The Spirit immediately drove Jesus out into the wilderness.
He was in the wilderness forty days, tempted by Satan;
and he was with the wild beasts;
and the angels waited on him.

First, the Spirit descends like a dove on Jesus at his baptism. Now, the Spirit drives Jesus into the wilderness. Jesus immediately faces trials. He has paved the way. We all face our own wild beasts—day in and day out. We cannot run away. St Augustine comments: ‘Our pilgrimage on earth cannot be exempt from trial. We progress by means of trial. No one knows himself except through trial, or receives crown except after victory, or strives except against an enemy or temptations.’ The option is to face trials head on. Augustine offers this approach: ‘See yourself as tempted in Christ, and see yourself as victorious in him. He could have kept the devil from himself; but if he were not tempted he could not teach you how to triumph over temptation.’ Lost, bewildered, confused, overwhelmed? Jesus waits with love and patience. He teaches us; he leads us to our heavenly home where he sits ‘at the right hand of God, with angels, authorities, and powers made subject to him.’ Keep going. 

Jesus has to enter into the drama of human existence for that belongs to the core of his mission; he has to penetrate it completely, down to its uttermost depths, in order to find the ‘lost sheep,’ to bear it on his shoulders, and to bring it home.
(Pope Benedict XVI, Jesus of Nazareth, p. 26)

Saturday, February 17, 2018

Saturday after Ash Wednesday

The Seven Holy Founders of the Servite Order: Mendicant Order, founded 1233 in Italy

Seven Founders of the Order of Servites, Rosselli Matteo

Readings of the Day: RB 14 The Celebration of Vigils on the Feasts of Saints
Mass: Is 58:9b-14; Resp. Ps 86; Lk 5:27-32

Jesus’ words for Levi are few: ‘Follow me.’ Tomorrow we enter the First Week of Lent. How might we prepare ourselves today in order to follow Jesus more closely during the coming weeks? 

Only those able to acknowledge their mistakes and ask pardon
receive understanding and forgiveness from others.
(Pope Francis, Twitter, Feb. 17, 2018)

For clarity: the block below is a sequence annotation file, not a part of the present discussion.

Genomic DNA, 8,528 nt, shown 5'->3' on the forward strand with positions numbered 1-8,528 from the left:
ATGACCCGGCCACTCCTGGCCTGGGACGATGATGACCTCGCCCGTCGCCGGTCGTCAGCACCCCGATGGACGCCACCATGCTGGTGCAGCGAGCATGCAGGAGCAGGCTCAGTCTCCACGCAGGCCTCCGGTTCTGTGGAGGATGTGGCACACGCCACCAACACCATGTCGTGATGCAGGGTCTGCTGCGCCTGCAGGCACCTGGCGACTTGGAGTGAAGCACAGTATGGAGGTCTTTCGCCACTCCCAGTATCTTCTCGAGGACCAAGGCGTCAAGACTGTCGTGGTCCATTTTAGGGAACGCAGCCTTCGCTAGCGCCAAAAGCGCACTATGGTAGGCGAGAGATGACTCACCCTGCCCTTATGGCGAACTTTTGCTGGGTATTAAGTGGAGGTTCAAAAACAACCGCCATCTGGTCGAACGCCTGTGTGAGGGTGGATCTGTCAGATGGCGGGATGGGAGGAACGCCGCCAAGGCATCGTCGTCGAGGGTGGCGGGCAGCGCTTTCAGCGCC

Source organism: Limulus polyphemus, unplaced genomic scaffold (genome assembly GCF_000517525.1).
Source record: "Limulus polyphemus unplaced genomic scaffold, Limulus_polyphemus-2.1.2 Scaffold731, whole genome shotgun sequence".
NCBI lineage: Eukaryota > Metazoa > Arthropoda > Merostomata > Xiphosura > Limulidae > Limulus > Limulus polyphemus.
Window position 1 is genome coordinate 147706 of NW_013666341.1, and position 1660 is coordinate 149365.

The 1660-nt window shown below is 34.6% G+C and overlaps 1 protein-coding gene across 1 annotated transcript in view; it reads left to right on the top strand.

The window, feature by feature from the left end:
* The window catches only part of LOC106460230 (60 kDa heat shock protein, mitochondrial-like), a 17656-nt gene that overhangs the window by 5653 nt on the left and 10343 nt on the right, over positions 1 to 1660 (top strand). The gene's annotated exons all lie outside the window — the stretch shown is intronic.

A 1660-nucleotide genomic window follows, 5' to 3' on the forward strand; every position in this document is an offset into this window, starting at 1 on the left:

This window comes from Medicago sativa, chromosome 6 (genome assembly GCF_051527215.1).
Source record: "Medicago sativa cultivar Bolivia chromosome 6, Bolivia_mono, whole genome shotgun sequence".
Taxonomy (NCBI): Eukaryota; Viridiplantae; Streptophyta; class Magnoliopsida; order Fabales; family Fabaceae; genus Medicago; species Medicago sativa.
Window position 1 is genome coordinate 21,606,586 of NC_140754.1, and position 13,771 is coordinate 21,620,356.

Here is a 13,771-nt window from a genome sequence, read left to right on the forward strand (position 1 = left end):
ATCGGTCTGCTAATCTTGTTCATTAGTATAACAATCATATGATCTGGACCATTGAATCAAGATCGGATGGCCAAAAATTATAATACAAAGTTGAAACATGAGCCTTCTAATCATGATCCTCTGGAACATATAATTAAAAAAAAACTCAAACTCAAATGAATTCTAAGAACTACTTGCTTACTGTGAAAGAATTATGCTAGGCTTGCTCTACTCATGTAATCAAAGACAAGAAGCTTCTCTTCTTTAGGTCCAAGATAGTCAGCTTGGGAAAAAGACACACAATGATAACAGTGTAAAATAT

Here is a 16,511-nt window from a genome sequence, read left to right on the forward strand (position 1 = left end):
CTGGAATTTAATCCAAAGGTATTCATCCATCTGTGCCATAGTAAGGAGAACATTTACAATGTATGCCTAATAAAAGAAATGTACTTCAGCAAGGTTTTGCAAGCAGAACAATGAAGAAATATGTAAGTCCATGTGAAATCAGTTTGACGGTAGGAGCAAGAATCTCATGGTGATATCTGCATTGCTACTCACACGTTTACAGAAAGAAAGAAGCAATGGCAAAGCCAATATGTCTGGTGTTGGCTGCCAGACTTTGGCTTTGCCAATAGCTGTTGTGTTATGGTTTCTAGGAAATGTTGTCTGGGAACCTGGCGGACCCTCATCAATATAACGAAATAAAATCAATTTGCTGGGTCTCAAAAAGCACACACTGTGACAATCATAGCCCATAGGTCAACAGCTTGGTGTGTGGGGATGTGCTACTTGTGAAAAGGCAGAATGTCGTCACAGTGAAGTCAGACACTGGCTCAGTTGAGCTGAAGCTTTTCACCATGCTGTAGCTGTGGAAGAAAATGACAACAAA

Friday, February 16, 2018

Friday after Ash Wednesday

Readings of the Day: RB 13:12-14
Mass: Is 58:1-9a; Resp. Ps 51; Mt 9:14-15

A day acceptable to the Lord

loose the bonds of injustice
undo the thongs of the yoke
let the oppressed go free
break every yoke
share your bread with the hungry
bring the homeless poor into your house
when you see the naked, cover them
not turning your back on your own kin

How might these words from the Prophet Isaiah come to life on this Friday after Ash Wednesday? A few ways come to mind: seek to reconcile a broken relationship; invite a neighbor for a meal; contact an estranged family member; spend time with an elderly or lonely person; pray with Psalm 51, the Responsorial Psalm for today’s celebration of the Eucharist. What ways come to your mind?

O Lord, make me know your ways, teach me your paths.
(Communion Antiphon, Mass)

Thursday, February 15, 2018

Thursday after Ash Wednesday

Readings of the day: RB 13:1-11 Lauds on Ordinary Days
Mass: Dt 30:15-20; Resp. Ps 1; Luke 9:22-25

Today I have set before you life and prosperity, death and doom.

It seems to me that each one of us has these words of Moses presented to us each and every day. It is up to each one of us to choose our response.

Choose life, then, that you and your descendants may live,
by loving the Lord, your God, heeding his voice, and holding fast to him.

Wednesday, February 14, 2018


Readings of the day: RB 12 The Celebration of Solemn Lauds
Mass: Joel 2:12-18; Resp. Ps 51; 1 Co 5:20-6:2; Mt 6:1-6, 16-18


If the soul is always joyful, it is a good day.
(Pope Francis, General Audience, Feb. 14, 2018)

St Benedict outlines ‘The Observance of Lent’ in Ch. 49 of the Holy Rule. One of my favorite lines, somewhat a summary of the chapter and related to Pope Francis’s words delivered today in the ‘wind and rain….to a small crowd of pilgrims who braved the inclement Roman winter weather’ (Vatican Radio), reads: ‘In other words, let each one deny herself some food, drink, sleep, needless talking and idle jesting, and look forward to holy Easter with joy and spiritual longing’ (RB 49:7). Lent is not a time for gloom and doom and dour demeanor. As St Matthew tells us: ‘Whenever you fast, do not look dismal like the hypocrites, for they disfigure their faces so as to show others that they are fasting.’ Instead, ‘put oil on your head and wash your face, so that your fasting may not be seen by others but by your Father who is in secret.’ These questions come to mind: Will my Lenten practices be cause for joy? Will my Lenten practices be means that lead to greater intimacy with Jesus and deepen my love for my sisters and brothers with whom I live, work, and encounter on a daily basis? Let the people say: ‘We know they are Christians by their joy!’

Your father who sees in secret will reward you.

Tuesday, February 13, 2018

Tuesday of the Sixth Week in Ordinary Time: MARDI GRAS